Thursday, February 05, 2009
Things That Go Stab in the Night
Silat is based on the blade. I might have mentioned that a time or twelve, but it is. There are limits to such weapons, of course. Taking a knife to a gun fight where the starting distance is any farther apart than a standard-sized pick-up truck is long? Not such a good idea.
As is taking a bare fist to a knife fight any closer than that.
It being a knife art, we spend a fair amount of time playing with sharps -- or rubberized sharps, so we don't kill each other with any frequency. Nobody wants to have to scrub the blood off Cotten's garage floor.
Most of the in-class training we have done with blades has been bare-handed against a short blade ("short" here meaning anything easily concealable upon one's person.) The reason for that is that we think it's the most likely event for which we can train. Somebody is close, they attack, and you just have time to realize there is a knife involved. (Yeah, yeah, in real attacks, often you don't get any warning, but in such cases, you are in even deeper shit. If somebody stands off a half mile away and pots you with their deer rifle, whaddya gonna do? Defense against total surprise goes to threat-recognition. You don't see it coming, how do you stop it?)
Also note that most of this close-range training falls into the Oh, Shit! category. You don't have a lot of time, and there aren't a lot of options.
We have also spent time working with longer blades, machete or short sword-length.
And lately, we have done several sessions on the knife-against-knife scenario. Yep, if you have time to pull a knife, you probably have time to run, but let's postulate the trapped-in-the-bathroom sequence, or you have the wife and kids and granny with you, just because, you know, it's not altogether unlikely that you might find running not an option.
It's a given that a silat student in our school will have a knife or three near to hand.
How much skill has all this training given me? Not much. Mostly, the realization that I really don't want to tangle with somebody waving at knife at my nuts. I might have to, and it's good to have some idea of something that might work, but given my druthers, I want to be elsewhere drinking a cold one and having fries with that.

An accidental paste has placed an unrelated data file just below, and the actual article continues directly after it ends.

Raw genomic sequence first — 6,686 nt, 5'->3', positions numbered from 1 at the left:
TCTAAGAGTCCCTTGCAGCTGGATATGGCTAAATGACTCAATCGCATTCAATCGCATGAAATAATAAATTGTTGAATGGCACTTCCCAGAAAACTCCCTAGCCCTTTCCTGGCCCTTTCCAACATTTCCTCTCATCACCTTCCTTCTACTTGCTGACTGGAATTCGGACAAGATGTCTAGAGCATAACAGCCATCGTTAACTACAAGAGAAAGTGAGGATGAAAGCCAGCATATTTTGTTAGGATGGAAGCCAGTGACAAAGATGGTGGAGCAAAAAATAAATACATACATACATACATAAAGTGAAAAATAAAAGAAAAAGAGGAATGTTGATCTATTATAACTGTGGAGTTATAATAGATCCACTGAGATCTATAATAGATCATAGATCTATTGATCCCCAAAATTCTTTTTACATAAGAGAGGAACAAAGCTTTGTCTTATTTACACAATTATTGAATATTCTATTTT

This is especially true of somebody who knows what he is about with a pointy thing. If you are bare-handed and he is an expert? His only worry is whether he wants sirloin or T-bone. We believe generally -- and after fiddling with this stuff for a while, I certainly do -- that those guys who think they can just dance in and slap the knife out of Musashi's grip, or pass it back and forth like the Chinese ping-pong team before executing a perfect lock and disarm are, um ... mistaken. (We spell that h-a-m-b-u-r-g-e-r ...)
I have a knife, you don't, my advantage. My knife takes away a lot of your skill. I have all the tools you do, so I can hit or kick or elbow you, plus the knife. That's why armies don't fight empty-handed.
Even if we both have knives, it isn't going to be a picnic on a sunny May afternoon and the ants all stay home.
What it does is get us used to the idea of seeing a weapon incoming, and that standing there and staring at it goggle-eyed is maybe not the best defense.
Part of our philosophy is to train worst-case scenario. What if? when the "what" is bad. If you only train for perfect conditions, barefoot on the mat, in your nice loose gi, you are short-changing yourself. We believe. Of course, it could be argued that training on a concrete floor in street clothes doesn't prepare you for sand; or that training in the sand pit doesn't give you an icy hillside; or that the hillside doesn't give you tree roots and bear traps. True enough.
But in three years of Okinawa-te, getting to brown belt, I learned three knife defenses, two of which would get you killed against anybody with the Scarecrow's brain and the coördination of the Tin Man, and one of which would work against somebody really stoned, and you can't wait on him even so. One out of three isn't so good, you make the wrong choice. He says, speaking from personal experience.
Here, at least, we are realizing that weapons ramp the game way up, and even practice-reality demonstrates how nasty it can get to be in a real hurry. If you can't stop the rubber knife in your friend's hand, stopping the steel one in a bad guy's grip is going to be a real problem.